Materials & Sturdiness
The Lone Wolf climbing stick for tree stands comes in packs of either 3 or 4. You can throw them in a quiver or hang them on a carrying strap while you climb, then pull them out when it’s time to install the next step. Lone Wolf offers several strap extensions and replacements that you can order to suit your style.
These climbing sticks are rated to carry up to 350 pounds, which should accommodate most hunters. Each stick is a 32” single-tube design, with a 15” distance between steps.
The pivoting bracket on these sticks helps them bite into trees and stay put, whether you’re attaching them in wet or dry conditions.
Each stick weighs 2.5 pounds, for a 10-pound total if you’re carrying the four-stick pack.
Read.. How to get up The Tree
They’re light enough that they won’t make a huge burden on your pack. You might not mind hauling them over long trips to the treestand and back, given the convenience of their utility.
Even if you’re one of those hunters that like to carry six sticks, you won’t have an issue lugging your treestand and climbing setup to the next location.
The lone wolf climbing stick for tree stands comes with excellent ridged steps. The steps are a little tough on your hands if you’re not wearing gloves, but I’m thankful that the grip is there to catch my boots if I’m out in wet and muddy weather.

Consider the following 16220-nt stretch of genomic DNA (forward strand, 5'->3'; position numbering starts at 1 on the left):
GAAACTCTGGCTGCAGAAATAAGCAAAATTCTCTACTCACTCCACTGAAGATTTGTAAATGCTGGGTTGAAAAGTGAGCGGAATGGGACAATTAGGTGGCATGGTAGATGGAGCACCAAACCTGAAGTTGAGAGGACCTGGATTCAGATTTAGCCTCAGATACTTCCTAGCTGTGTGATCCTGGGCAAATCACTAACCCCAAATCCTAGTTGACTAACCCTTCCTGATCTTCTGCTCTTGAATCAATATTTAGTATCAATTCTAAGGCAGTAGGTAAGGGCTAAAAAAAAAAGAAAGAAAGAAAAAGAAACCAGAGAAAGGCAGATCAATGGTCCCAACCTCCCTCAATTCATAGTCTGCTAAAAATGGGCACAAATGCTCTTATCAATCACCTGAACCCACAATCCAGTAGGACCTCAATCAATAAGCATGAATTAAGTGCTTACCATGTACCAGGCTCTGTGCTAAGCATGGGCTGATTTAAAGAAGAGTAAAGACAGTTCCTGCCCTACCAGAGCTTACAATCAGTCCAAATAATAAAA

The generous weight limit means you can feel secure about putting all of your weight on them while climbing up and down.
Each of the steps can flip left or right, which will come in handy when you need to customize your climbing stick to a specific tree or treestand spot.
It’s easy to move them out of the way of difficult branches or secure a foothold on the far side of a tree.
Each strap adjusts from 4” to 22” tree diameter. The pivoting V-brackets make it easy to camouflage your presence because you can adjust them to hug the shape of any tree. Of course, you don’t want to do all the work of getting to your treestand to leave behind clearly visible climbing sticks.
These climbing sticks deliver impressive features that are self-explanatory to use in action. For a ten-pound package, you can climb long distances using this sturdy setup built to weather the elements.
The adjustable V-brackets keep it discreet while flipping step directions are easy to customize to different trees.